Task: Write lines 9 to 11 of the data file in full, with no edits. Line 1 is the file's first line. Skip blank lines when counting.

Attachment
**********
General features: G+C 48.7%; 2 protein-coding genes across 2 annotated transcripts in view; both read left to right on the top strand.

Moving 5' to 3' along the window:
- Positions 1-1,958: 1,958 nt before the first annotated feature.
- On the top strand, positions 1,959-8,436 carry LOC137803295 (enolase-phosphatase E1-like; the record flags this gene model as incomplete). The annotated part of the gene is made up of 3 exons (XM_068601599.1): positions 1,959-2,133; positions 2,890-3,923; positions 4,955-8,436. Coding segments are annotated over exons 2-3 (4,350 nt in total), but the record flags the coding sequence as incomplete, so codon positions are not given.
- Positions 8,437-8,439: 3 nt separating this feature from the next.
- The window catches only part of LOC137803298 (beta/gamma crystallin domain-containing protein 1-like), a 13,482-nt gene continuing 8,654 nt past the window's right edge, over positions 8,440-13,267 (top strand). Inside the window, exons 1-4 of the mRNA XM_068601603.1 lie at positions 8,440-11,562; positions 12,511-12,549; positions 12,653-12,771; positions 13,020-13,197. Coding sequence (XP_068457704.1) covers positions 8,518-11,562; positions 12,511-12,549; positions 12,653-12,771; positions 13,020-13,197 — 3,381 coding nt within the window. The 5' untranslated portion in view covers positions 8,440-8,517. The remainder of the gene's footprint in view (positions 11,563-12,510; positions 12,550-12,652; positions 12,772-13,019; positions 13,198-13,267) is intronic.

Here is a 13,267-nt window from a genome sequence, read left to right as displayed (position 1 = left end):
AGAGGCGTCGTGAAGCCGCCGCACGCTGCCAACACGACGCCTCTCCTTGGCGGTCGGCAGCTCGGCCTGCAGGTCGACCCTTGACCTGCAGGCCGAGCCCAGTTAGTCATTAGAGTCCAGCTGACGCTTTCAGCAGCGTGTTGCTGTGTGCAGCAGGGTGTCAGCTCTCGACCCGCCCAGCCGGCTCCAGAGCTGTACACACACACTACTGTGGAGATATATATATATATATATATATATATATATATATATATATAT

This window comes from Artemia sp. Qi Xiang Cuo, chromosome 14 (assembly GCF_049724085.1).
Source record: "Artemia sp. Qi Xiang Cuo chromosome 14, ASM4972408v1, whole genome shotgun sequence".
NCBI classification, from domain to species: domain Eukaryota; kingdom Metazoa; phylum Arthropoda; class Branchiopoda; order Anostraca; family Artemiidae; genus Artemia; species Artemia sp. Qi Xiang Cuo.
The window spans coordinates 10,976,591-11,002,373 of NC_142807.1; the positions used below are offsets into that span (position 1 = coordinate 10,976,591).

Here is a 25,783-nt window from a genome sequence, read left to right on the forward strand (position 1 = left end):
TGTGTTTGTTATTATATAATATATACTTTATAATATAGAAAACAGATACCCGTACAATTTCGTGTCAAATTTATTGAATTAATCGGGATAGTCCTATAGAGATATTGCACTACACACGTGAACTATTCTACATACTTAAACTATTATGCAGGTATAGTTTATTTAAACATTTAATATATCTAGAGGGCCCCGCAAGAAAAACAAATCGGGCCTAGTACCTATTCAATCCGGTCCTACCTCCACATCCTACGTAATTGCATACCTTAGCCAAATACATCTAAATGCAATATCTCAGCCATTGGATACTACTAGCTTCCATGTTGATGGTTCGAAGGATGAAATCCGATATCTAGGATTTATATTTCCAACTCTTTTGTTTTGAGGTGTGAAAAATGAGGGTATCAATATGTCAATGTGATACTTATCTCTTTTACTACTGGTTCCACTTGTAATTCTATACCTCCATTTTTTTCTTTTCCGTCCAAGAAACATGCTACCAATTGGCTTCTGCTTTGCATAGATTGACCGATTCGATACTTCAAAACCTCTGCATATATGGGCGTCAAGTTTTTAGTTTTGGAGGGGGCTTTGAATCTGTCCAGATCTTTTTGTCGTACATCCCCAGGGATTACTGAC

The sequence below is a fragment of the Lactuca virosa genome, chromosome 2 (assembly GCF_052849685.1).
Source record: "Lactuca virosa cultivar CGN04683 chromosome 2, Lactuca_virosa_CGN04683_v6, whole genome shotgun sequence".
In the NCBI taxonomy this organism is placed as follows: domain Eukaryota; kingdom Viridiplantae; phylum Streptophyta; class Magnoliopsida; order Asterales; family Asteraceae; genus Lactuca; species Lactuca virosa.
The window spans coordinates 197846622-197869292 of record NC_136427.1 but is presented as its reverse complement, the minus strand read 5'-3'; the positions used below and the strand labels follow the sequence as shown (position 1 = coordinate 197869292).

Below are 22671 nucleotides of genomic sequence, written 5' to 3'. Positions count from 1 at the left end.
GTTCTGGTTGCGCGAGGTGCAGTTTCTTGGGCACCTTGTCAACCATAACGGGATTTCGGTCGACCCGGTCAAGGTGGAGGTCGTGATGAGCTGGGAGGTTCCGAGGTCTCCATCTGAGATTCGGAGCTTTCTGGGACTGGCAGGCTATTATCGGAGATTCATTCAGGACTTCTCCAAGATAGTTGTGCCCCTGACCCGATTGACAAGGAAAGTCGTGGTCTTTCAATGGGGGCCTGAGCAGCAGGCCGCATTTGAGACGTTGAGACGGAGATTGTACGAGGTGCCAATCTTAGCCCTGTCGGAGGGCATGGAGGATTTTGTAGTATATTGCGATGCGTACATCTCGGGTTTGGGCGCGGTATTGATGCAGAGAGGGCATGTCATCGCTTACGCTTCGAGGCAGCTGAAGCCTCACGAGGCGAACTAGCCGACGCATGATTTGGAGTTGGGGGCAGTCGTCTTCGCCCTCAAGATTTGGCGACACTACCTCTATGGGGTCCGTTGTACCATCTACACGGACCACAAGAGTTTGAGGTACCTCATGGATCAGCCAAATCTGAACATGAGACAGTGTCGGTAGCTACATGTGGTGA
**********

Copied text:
This window comes from Artemia sp. Qi Xiang Cuo, chromosome 14 (assembly GCF_049724085.1).
Source record: "Artemia sp. Qi Xiang Cuo chromosome 14, ASM4972408v1, whole genome shotgun sequence".
NCBI classification, from domain to species: domain Eukaryota; kingdom Metazoa; phylum Arthropoda; class Branchiopoda; order Anostraca; family Artemiidae; genus Artemia; species Artemia sp. Qi Xiang Cuo.